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Protect your heart at Menopause with Women’s HRT

If you are in your 40s, you probably have considered undergoing hormone replacement therapy. As you reach menopause age which is usually between 45 to 55, you experience symptoms such as sexual pain, night sweats, hot flashes, insomnia, vaginal dryness and more. This forces women to give more serious consideration to hormone replacement therapy option.

Just a few years ago, almost every woman who went through menopause was automatically given a prescription for estrogen along with progestin (a female hormone). HRT was a standard treatment to alleviate the symptoms of menopause.

Hormone Replacement Therapy


However, over the years, there have been major health concerns raised about Hormone Replacement Therapy and its potential risks to women’s heart.

Is hormone replacement therapy safe for heart?

How Are Cardiovascular Diseases Associated With Menopause?

  • Estrogen helps in protecting a woman’s body against cardiovascular diseases.
  • Menopause can bring changes in the walls of blood vessels which can cause blood clots and plaque.
  • It can also cause changes in the level of fats (lipids) in the blood.
  • It also increases fibrinogen (a substance that is responsible for causing blood clots). An increase in fibrinogen is directly associated with heart disease and stroke.

Potential risks of HRT

If you are having a lot of difficulty dealing with the symptoms of menopause, talk with your doctor about HRT option. After examining your condition, your doctor will be able to tell you how it will affect your heart.

These are few points to keep in mind before considering HRT option:

  • HRT does not pose a huge risk of heart disease to a woman taking HRT – If a woman is in her early menopause, and does not experience severe symptoms, the benefits of hormone replacement therapy outweigh heart risks associated with it.
  • There are many factors that contribute to developing heart disease from HRT such as lifestyle practices, personal medical history and family medical history –  consult with a doctor and discuss about your medical history. If you’re not prone to developing a heart disease, and have severe menopausal symptoms, HRT is the best option.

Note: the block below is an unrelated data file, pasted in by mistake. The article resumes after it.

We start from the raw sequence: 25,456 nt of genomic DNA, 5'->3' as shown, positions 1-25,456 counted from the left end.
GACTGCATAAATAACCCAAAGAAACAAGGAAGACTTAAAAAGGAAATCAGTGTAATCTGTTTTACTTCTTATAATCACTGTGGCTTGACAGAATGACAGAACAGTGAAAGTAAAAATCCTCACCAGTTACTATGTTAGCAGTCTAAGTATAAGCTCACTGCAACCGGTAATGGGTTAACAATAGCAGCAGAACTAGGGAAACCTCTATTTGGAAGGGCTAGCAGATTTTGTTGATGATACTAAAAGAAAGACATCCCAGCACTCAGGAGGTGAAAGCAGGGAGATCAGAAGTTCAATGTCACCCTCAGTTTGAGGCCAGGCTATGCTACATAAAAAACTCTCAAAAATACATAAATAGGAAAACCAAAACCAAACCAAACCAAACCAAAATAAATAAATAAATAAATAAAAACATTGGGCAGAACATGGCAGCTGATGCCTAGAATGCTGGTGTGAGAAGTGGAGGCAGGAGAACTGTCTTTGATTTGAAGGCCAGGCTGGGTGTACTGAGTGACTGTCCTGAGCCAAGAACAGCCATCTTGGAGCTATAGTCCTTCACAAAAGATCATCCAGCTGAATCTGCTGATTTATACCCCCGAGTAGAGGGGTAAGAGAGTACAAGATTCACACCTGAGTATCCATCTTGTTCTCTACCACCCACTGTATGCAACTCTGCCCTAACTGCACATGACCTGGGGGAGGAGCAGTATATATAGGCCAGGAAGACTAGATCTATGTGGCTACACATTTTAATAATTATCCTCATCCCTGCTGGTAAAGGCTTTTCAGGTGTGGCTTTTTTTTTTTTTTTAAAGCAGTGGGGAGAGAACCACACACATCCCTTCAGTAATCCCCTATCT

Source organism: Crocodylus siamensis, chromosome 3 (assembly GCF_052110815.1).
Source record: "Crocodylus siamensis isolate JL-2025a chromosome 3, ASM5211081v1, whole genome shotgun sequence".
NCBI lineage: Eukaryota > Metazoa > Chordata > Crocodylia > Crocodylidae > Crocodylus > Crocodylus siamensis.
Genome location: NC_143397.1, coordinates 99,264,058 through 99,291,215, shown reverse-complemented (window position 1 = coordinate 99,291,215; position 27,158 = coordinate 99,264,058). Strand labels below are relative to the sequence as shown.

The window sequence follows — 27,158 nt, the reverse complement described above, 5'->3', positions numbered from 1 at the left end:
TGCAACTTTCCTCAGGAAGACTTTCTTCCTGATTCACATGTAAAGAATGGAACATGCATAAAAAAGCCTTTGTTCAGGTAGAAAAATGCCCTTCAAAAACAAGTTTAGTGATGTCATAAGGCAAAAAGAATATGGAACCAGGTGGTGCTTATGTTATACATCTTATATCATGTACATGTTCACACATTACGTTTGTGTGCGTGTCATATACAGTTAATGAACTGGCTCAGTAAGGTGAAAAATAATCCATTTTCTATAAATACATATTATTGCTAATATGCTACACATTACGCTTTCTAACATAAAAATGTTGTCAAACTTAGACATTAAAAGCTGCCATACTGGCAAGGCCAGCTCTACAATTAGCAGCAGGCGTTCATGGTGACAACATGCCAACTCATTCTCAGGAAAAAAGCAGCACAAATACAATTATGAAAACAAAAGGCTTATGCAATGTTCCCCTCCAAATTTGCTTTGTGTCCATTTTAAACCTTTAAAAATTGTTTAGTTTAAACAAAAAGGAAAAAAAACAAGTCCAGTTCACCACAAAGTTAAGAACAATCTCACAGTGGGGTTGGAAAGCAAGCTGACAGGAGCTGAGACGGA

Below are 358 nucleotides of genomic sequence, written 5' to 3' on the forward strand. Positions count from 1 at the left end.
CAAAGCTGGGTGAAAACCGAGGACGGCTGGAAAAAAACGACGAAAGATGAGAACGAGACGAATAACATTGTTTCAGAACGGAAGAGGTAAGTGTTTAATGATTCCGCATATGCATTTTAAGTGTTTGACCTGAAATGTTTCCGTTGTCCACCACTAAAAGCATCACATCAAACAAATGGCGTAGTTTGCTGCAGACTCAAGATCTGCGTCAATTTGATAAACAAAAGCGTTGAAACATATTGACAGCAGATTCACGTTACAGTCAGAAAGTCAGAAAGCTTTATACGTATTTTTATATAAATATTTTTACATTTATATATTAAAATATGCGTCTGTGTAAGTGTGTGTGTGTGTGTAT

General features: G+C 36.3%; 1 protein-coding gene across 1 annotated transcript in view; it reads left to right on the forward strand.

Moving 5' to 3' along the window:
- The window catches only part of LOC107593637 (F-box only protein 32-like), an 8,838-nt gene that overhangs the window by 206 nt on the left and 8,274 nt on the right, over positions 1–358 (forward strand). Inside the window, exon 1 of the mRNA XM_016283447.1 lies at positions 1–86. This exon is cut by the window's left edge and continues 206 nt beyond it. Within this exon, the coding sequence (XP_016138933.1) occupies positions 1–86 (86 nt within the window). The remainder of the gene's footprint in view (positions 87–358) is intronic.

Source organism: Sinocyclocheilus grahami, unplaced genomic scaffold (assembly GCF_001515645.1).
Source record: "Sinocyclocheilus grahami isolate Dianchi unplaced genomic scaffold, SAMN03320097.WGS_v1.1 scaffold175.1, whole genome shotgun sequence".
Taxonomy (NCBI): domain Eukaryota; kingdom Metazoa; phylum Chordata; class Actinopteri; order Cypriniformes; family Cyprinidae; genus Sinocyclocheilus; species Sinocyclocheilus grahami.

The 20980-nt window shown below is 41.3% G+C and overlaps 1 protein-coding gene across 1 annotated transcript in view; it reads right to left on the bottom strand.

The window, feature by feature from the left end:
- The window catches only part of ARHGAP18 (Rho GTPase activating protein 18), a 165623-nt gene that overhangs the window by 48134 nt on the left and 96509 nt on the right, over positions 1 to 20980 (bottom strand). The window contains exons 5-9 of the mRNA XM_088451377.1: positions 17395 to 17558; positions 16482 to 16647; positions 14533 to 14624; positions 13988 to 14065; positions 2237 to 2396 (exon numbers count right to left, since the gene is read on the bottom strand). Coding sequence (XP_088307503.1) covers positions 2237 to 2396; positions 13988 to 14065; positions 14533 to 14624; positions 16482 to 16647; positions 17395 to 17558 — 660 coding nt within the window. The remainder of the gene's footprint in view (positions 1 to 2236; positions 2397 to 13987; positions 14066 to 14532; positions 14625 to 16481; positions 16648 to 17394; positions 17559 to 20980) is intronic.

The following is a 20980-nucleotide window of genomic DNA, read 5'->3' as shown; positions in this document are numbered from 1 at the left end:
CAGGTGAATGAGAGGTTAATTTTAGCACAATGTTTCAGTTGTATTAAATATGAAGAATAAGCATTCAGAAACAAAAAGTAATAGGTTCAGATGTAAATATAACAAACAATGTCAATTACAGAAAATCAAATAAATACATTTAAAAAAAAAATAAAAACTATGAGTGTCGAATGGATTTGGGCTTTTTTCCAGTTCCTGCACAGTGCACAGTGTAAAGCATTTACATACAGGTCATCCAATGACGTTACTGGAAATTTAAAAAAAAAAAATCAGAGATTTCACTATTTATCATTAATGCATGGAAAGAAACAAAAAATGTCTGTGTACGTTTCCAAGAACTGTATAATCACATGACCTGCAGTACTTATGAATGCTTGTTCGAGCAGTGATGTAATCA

• Potential heart risks vary for women with premature ovarian failure or premature menopause – If you’ve reached menopause before 40 or somehow had ovarian problem, you are prone to a different set of cardiovascular disease in comparison to women with normal menopause. You are also more prone to developing coronary heart disease. Moreover, if you’ve had ovarian failure, you will be given HRT to prevent heart diseases.

Cardiovascular disease is no longer a man’s disease. It is, in fact, a leading cause of deaths in women who are above 50 years in the United States. When a woman reaches her menopause, her risk for developing heart disease increases. The risk is even higher in young women who went through surgical or early menopause particular when combined with other diseases like:

  • Diabetes
  • Smoking
  • High blood pressure
  • Obesity
  • Sedentary lifestyle
  • Family history of heart disease
  • Low HDL (high density lipoproteins) cholesterol, sometimes called “good” cholesterol
  • Elevated LDL (low density lipoproteins) cholesterol
Hormone Replacement Therapy


Around 5 to 10% of women who undergo hormone replacement therapy experience few side effects such as mood swings, fluid retention and breasts tenderness. However, these side effects are often mild and do not cause any problem.

If you think the side effects are not mild and causing problem, talk to your doctor. The doctor can change the dosage and type of estrogen or progestin prescribed to you to reduce the side effects.

Conclusion –

Heart disease is an extremely common disease in women who are above 50 years or have reached menopause. Among women in the United States, 1 in every 3 deaths is caused by cardiovascular or heart disease. Most healthy women at menopause can safe undergo HRT for alleviating the symptoms of menopause and reducing the risk of heart diseases.